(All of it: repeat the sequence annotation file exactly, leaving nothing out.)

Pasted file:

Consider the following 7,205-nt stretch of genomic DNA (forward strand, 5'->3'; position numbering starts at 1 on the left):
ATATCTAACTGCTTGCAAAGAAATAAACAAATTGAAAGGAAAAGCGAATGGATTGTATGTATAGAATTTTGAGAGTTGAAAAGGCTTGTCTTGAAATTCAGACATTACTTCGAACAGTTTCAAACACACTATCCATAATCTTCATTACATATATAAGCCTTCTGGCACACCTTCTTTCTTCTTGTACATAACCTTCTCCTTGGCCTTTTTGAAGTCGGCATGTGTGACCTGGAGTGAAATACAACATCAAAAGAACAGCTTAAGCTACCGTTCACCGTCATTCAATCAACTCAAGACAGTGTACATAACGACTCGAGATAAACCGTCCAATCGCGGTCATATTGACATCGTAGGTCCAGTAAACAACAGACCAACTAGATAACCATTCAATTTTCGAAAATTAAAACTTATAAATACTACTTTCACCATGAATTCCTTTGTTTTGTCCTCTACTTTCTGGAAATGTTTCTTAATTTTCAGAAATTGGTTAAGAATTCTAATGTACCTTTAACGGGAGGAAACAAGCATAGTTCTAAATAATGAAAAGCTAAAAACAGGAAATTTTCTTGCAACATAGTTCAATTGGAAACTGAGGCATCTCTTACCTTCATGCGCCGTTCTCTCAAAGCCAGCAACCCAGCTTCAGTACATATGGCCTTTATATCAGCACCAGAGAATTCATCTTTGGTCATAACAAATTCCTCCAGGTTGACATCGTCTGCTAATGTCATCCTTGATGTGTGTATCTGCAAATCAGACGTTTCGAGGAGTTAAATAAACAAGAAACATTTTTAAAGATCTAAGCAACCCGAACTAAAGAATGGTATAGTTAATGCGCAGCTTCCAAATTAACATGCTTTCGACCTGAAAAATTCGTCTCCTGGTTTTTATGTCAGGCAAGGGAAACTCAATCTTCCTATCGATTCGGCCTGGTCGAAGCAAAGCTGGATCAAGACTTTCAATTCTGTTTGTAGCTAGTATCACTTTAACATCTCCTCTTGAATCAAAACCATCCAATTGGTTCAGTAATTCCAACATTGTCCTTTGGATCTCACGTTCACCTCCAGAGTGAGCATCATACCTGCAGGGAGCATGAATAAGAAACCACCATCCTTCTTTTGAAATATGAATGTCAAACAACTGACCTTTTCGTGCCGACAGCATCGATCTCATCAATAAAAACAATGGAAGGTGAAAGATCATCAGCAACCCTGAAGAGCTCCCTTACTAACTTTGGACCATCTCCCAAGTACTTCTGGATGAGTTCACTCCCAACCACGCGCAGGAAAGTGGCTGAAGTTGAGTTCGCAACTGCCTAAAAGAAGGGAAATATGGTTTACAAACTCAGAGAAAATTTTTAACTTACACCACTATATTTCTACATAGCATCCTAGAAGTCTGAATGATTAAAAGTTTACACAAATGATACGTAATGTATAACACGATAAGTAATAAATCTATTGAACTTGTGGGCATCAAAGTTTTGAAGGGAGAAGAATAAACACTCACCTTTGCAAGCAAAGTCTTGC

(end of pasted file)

Consider the following 7,205-nt stretch of genomic DNA (forward strand, 5'->3'; position numbering starts at 1 on the left):
ATATCTAACTGCTTGCAAAGAAATAAACAAATTGAAAGGAAAAGCGAATGGATTGTATGTATAGAATTTTGAGAGTTGAAAAGGCTTGTCTTGAAATTCAGACATTACTTCGAACAGTTTCAAACACACTATCCATAATCTTCATTACATATATAAGCCTTCTGGCACACCTTCTTTCTTCTTGTACATAACCTTCTCCTTGGCCTTTTTGAAGTCGGCATGTGTGACCTGGAGTGAAATACAACATCAAAAGAACAGCTTAAGCTACCGTTCACCGTCATTCAATCAACTCAAGACAGTGTACATAACGACTCGAGATAAACCGTCCAATCGCGGTCATATTGACATCGTAGGTCCAGTAAACAACAGACCAACTAGATAACCATTCAATTTTCGAAAATTAAAACTTATAAATACTACTTTCACCATGAATTCCTTTGTTTTGTCCTCTACTTTCTGGAAATGTTTCTTAATTTTCAGAAATTGGTTAAGAATTCTAATGTACCTTTAACGGGAGGAAACAAGCATAGTTCTAAATAATGAAAAGCTAAAAACAGGAAATTTTCTTGCAACATAGTTCAATTGGAAACTGAGGCATCTCTTACCTTCATGCGCCGTTCTCTCAAAGCCAGCAACCCAGCTTCAGTACATATGGCCTTTATATCAGCACCAGAGAATTCATCTTTGGTCATAACAAATTCCTCCAGGTTGACATCGTCTGCTAATGTCATCCTTGATGTGTGTATCTGCAAATCAGACGTTTCGAGGAGTTAAATAAACAAGAAACATTTTTAAAGATCTAAGCAACCCGAACTAAAGAATGGTATAGTTAATGCGCAGCTTCCAAATTAACATGCTTTCGACCTGAAAAATTCGTCTCCTGGTTTTTATGTCAGGCAAGGGAAACTCAATCTTCCTATCGATTCGGCCTGGTCGAAGCAAAGCTGGATCAAGACTTTCAATTCTGTTTGTAGCTAGTATCACTTTAACATCTCCTCTTGAATCAAAACCATCCAATTGGTTCAGTAATTCCAACATTGTCCTTTGGATCTCACGTTCACCTCCAGAGTGAGCATCATACCTGCAGGGAGCATGAATAAGAAACCACCATCCTTCTTTTGAAATATGAATGTCAAACAACTGACCTTTTCGTGCCGACAGCATCGATCTCATCAATAAAAACAATGGAAGGTGAAAGATCATCAGCAACCCTGAAGAGCTCCCTTACTAACTTTGGACCATCTCCCAAGTACTTCTGGATGAGTTCACTCCCAACCACGCGCAGGAAAGTGGCTGAAGTTGAGTTCGCAACTGCCTAAAAGAAGGGAAATATGGTTTACAAACTCAGAGAAAATTTTTAACTTACACCACTATATTTCTACATAGCATCCTAGAAGTCTGAATGATTAAAAGTTTACACAAATGATACGTAATGTATAACACGATAAGTAATAAATCTATTGAACTTGTGGGCATCAAAGTTTTGAAGGGAGAAGAATAAACACTCACCTTTGCAAGCAAAGTCTTGC